MTech in Theoretical
Computer Science

Semester  1 



Semester  2 

Course Code 
Course Title 
LTPC 

Course Code 
Course Title 
LTPC 
CS 512 
Data Structures and Algorithms 
3006 

CS 515 
Theory of Computation 
3006 
CS 519 
Probability
and Linear Algebra 
3006 

CS 520 
Combinatorial
Optimization 
3006 
CS 533 
Discrete
Mathematical Structures 
4008 

XX xxx 
Elective – 2 
3006* 
XX xxx 
Elective – 1 
3006* 

XX xxx 
Elective – 3 
3006* 
CS 513 OR CS 596 
Programming Lab Seminar1 
0033 0033 

CS 597 
Seminar2 
0033 

Total 
130329* 


Total 
120327* 

Semester  3 



Semester  4 

Course Code 
Course Title 
LTPC 

Course Code 
Course Title 
LTPC 
CS 698 
Thesis 
002424 

CS 699 
Thesis 
002424 

Total 
002424 


Total 
002424 
GRAND TOTAL CREDITS 
25054104 
* Indicates minimum required credits.
List of Electives for MTech in
Theoretical Computer Science:
Each student is required to register for three elective
courses. If a student wants to opt for electives that are outside following
list, the student is required to take permission from DPPC.
Course No Course
Name
CS 501 Parallel
Algorithms
CS
502 Computational
Geometry
CS 503 Randomized
Algorithms
CS 505
Structural
Complexity
CS 506 Hierarchical
Memory Algorithms
CS
507 Logic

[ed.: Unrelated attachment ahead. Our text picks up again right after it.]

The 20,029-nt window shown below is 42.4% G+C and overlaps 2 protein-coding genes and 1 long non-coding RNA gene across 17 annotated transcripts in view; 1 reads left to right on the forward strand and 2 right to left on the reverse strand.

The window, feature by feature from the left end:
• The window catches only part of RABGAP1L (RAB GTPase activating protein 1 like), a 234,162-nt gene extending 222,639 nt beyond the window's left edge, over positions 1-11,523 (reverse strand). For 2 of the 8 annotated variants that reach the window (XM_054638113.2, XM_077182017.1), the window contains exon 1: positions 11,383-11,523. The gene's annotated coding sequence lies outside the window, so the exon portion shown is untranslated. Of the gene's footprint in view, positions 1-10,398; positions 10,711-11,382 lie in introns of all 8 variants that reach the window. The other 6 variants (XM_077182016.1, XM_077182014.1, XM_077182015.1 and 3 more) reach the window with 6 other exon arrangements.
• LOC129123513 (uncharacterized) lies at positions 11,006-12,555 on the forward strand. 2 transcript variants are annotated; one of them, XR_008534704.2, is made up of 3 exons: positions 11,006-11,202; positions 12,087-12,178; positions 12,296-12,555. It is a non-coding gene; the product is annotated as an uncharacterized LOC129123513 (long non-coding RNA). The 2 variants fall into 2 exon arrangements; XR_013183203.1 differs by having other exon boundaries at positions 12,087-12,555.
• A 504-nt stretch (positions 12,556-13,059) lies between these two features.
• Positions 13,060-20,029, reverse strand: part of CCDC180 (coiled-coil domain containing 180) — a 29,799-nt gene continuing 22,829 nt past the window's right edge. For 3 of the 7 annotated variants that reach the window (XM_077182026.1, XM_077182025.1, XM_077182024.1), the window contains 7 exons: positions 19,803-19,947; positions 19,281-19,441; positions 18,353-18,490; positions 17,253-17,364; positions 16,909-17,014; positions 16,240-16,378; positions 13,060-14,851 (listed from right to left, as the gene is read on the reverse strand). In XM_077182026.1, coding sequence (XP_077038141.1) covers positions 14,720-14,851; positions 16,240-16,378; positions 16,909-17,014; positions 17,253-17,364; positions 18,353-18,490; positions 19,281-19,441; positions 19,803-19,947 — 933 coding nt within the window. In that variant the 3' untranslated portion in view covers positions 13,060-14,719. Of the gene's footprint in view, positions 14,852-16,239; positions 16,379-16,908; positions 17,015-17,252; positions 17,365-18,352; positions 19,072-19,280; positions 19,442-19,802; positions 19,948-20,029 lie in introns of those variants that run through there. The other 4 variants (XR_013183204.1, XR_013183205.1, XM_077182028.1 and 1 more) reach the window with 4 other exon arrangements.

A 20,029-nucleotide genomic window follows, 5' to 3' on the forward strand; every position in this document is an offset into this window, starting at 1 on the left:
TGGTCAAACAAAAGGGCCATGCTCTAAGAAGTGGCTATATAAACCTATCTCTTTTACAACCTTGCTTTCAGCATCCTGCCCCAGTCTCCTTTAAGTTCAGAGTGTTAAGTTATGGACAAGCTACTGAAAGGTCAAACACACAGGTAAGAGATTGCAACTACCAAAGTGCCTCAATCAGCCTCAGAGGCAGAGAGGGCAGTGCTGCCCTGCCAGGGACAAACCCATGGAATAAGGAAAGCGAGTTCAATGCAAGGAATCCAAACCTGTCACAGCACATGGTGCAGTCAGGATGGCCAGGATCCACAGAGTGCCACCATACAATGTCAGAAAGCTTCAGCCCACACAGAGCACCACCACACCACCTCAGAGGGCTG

in Computer Science
CS 508 Optimization
Methods
CS 509
Computational
Number Theory and Cryptography
CS 510
Information
and Randomness
CS 511 Learning
with Kernels
CS 517 Selfstabilizing
Algorithms
CS
518 Algorithmic
Game Theory
CS 534 Approximation
Algorithms
Seminar1, Seminar2
and Thesis:
The courses CS 596, CS 597, CS 698 and CS 699 should be
opted in the area of Theoretical Computer Science or related topics.
Syllabi for MTech
in Theoretical Computer Science
CS 501 Parallel
Algorithms (3006)
Prerequisites: CS 204 (Algorithms) or equivalent
Theoretical
models of parallel computation: variants of the PRAM model, interconnection
networks, synchronous and asynchronous models. Performance of
parallel algorithms. Basic techniques: balanced trees, recursive
doubling, divide and conquer, partitioning, pipelining, accelerated
cascading, symmetry breaking. List ranking, the Euler tour
technique, tree contraction. Algorithms for searching,
merging and sorting. Graph algorithms: Connected Components, Colouring. Parallel algorithms on
interconnection networks and other architectures. Algorithms
on asynchronous models. Limits to parallelizability.
NCreductions, Pcompleteness.
Texts:
1. J. Jaja, An Introduction to Parallel Algorithms,
Addison Wesley, 1992.
2.
F. T. Leighton, Introduction to
Parallel Algorithms and Architectures: Arrays, Trees, Hypercubes,
Morgan Kaufmann Publishers, San Mateo, California, 1992.
References:
1. J. H. Reif,
Synthesis of Parallel Algorithms, Morgan Kaufmann Publishers, San Mateo,
California, 1993.
2. S. G. Akl,
Parallel Computation: Models and Methods, Prentice Hall, 1996.
CS 502 Computational
Geometry (3006)
Prerequisites: CS
204 (Algorithms) or equivalent
Algorithmic
design paradigms (divide and conquer, incremental, sweep line, and prune and
search) and basic data structures (segment and interval trees). Geometric
searching: point locations (slab and chain methods) and range searching (kD and range trees); Convex hull: